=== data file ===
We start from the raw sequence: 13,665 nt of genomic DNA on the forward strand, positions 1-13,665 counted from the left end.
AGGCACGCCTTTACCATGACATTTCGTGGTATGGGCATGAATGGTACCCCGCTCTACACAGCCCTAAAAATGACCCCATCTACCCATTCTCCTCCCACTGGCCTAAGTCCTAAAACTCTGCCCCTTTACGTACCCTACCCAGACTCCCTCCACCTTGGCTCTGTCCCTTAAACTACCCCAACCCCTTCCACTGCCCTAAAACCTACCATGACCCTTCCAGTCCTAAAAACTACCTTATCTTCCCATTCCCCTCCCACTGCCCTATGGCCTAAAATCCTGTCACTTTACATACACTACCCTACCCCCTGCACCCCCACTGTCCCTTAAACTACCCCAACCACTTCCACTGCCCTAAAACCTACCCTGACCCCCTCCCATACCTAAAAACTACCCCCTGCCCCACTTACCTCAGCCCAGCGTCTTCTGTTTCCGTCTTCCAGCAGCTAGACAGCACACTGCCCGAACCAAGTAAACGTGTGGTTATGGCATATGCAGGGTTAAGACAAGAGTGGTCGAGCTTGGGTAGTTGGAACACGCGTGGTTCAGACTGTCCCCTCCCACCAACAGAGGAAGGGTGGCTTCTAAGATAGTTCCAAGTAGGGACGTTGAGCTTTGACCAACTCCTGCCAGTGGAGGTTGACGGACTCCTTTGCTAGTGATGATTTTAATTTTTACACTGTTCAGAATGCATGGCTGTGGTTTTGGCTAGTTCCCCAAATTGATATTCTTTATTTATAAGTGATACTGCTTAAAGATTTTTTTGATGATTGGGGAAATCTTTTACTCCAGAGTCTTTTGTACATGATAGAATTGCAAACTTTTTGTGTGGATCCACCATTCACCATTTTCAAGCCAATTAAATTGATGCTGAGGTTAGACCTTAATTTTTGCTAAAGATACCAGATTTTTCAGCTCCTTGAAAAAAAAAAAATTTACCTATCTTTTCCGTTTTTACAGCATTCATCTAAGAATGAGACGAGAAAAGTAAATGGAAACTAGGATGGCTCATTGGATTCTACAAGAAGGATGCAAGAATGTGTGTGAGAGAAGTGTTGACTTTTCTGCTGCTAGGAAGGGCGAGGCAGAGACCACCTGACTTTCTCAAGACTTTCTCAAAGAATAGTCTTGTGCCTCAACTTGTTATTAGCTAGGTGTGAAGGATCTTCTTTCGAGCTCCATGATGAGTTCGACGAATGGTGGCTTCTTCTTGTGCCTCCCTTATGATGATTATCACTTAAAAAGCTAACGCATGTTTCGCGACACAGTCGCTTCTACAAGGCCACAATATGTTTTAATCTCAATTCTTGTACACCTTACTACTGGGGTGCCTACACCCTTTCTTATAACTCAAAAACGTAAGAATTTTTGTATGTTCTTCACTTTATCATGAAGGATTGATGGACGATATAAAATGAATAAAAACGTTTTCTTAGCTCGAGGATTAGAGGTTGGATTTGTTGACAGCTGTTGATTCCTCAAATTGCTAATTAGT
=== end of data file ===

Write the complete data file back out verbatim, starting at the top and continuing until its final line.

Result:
We start from the raw sequence: 13,665 nt of genomic DNA on the forward strand, positions 1-13,665 counted from the left end.
AGGCACGCCTTTACCATGACATTTCGTGGTATGGGCATGAATGGTACCCCGCTCTACACAGCCCTAAAAATGACCCCATCTACCCATTCTCCTCCCACTGGCCTAAGTCCTAAAACTCTGCCCCTTTACGTACCCTACCCAGACTCCCTCCACCTTGGCTCTGTCCCTTAAACTACCCCAACCCCTTCCACTGCCCTAAAACCTACCATGACCCTTCCAGTCCTAAAAACTACCTTATCTTCCCATTCCCCTCCCACTGCCCTATGGCCTAAAATCCTGTCACTTTACATACACTACCCTACCCCCTGCACCCCCACTGTCCCTTAAACTACCCCAACCACTTCCACTGCCCTAAAACCTACCCTGACCCCCTCCCATACCTAAAAACTACCCCCTGCCCCACTTACCTCAGCCCAGCGTCTTCTGTTTCCGTCTTCCAGCAGCTAGACAGCACACTGCCCGAACCAAGTAAACGTGTGGTTATGGCATATGCAGGGTTAAGACAAGAGTGGTCGAGCTTGGGTAGTTGGAACACGCGTGGTTCAGACTGTCCCCTCCCACCAACAGAGGAAGGGTGGCTTCTAAGATAGTTCCAAGTAGGGACGTTGAGCTTTGACCAACTCCTGCCAGTGGAGGTTGACGGACTCCTTTGCTAGTGATGATTTTAATTTTTACACTGTTCAGAATGCATGGCTGTGGTTTTGGCTAGTTCCCCAAATTGATATTCTTTATTTATAAGTGATACTGCTTAAAGATTTTTTTGATGATTGGGGAAATCTTTTACTCCAGAGTCTTTTGTACATGATAGAATTGCAAACTTTTTGTGTGGATCCACCATTCACCATTTTCAAGCCAATTAAATTGATGCTGAGGTTAGACCTTAATTTTTGCTAAAGATACCAGATTTTTCAGCTCCTTGAAAAAAAAAAAATTTACCTATCTTTTCCGTTTTTACAGCATTCATCTAAGAATGAGACGAGAAAAGTAAATGGAAACTAGGATGGCTCATTGGATTCTACAAGAAGGATGCAAGAATGTGTGTGAGAGAAGTGTTGACTTTTCTGCTGCTAGGAAGGGCGAGGCAGAGACCACCTGACTTTCTCAAGACTTTCTCAAAGAATAGTCTTGTGCCTCAACTTGTTATTAGCTAGGTGTGAAGGATCTTCTTTCGAGCTCCATGATGAGTTCGACGAATGGTGGCTTCTTCTTGTGCCTCCCTTATGATGATTATCACTTAAAAAGCTAACGCATGTTTCGCGACACAGTCGCTTCTACAAGGCCACAATATGTTTTAATCTCAATTCTTGTACACCTTACTACTGGGGTGCCTACACCCTTTCTTATAACTCAAAAACGTAAGAATTTTTGTATGTTCTTCACTTTATCATGAAGGATTGATGGACGATATAAAATGAATAAAAACGTTTTCTTAGCTCGAGGATTAGAGGTTGGATTTGTTGACAGCTGTTGATTCCTCAAATTGCTAATTAGT